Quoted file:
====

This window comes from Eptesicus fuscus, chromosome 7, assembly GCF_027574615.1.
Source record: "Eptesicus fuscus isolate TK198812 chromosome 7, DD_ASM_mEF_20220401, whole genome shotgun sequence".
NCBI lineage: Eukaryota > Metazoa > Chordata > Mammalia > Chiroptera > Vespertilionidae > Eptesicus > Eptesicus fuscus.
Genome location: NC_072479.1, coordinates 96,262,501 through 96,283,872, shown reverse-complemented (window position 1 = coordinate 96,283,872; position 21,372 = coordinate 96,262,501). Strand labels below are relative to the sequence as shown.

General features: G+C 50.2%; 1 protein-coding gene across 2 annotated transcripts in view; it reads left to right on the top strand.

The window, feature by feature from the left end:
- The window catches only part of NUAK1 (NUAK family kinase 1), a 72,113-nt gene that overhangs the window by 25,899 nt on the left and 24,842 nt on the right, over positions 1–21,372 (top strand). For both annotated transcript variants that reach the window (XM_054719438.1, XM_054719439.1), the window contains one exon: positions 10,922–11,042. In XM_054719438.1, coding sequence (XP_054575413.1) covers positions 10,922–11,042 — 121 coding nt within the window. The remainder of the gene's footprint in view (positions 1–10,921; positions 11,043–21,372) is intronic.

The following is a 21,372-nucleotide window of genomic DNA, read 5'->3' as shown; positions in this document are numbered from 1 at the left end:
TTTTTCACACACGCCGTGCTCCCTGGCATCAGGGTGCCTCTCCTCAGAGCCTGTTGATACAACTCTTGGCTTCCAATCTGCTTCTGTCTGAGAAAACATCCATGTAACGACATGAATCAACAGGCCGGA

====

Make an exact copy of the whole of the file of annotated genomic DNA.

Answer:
This window comes from Eptesicus fuscus, chromosome 7, assembly GCF_027574615.1.
Source record: "Eptesicus fuscus isolate TK198812 chromosome 7, DD_ASM_mEF_20220401, whole genome shotgun sequence".
NCBI lineage: Eukaryota > Metazoa > Chordata > Mammalia > Chiroptera > Vespertilionidae > Eptesicus > Eptesicus fuscus.
Genome location: NC_072479.1, coordinates 96,262,501 through 96,283,872, shown reverse-complemented (window position 1 = coordinate 96,283,872; position 21,372 = coordinate 96,262,501). Strand labels below are relative to the sequence as shown.

General features: G+C 50.2%; 1 protein-coding gene across 2 annotated transcripts in view; it reads left to right on the top strand.

The window, feature by feature from the left end:
- The window catches only part of NUAK1 (NUAK family kinase 1), a 72,113-nt gene that overhangs the window by 25,899 nt on the left and 24,842 nt on the right, over positions 1–21,372 (top strand). For both annotated transcript variants that reach the window (XM_054719438.1, XM_054719439.1), the window contains one exon: positions 10,922–11,042. In XM_054719438.1, coding sequence (XP_054575413.1) covers positions 10,922–11,042 — 121 coding nt within the window. The remainder of the gene's footprint in view (positions 1–10,921; positions 11,043–21,372) is intronic.

The following is a 21,372-nucleotide window of genomic DNA, read 5'->3' as shown; positions in this document are numbered from 1 at the left end:
TTTTTCACACACGCCGTGCTCCCTGGCATCAGGGTGCCTCTCCTCAGAGCCTGTTGATACAACTCTTGGCTTCCAATCTGCTTCTGTCTGAGAAAACATCCATGTAACGACATGAATCAACAGGCCGGA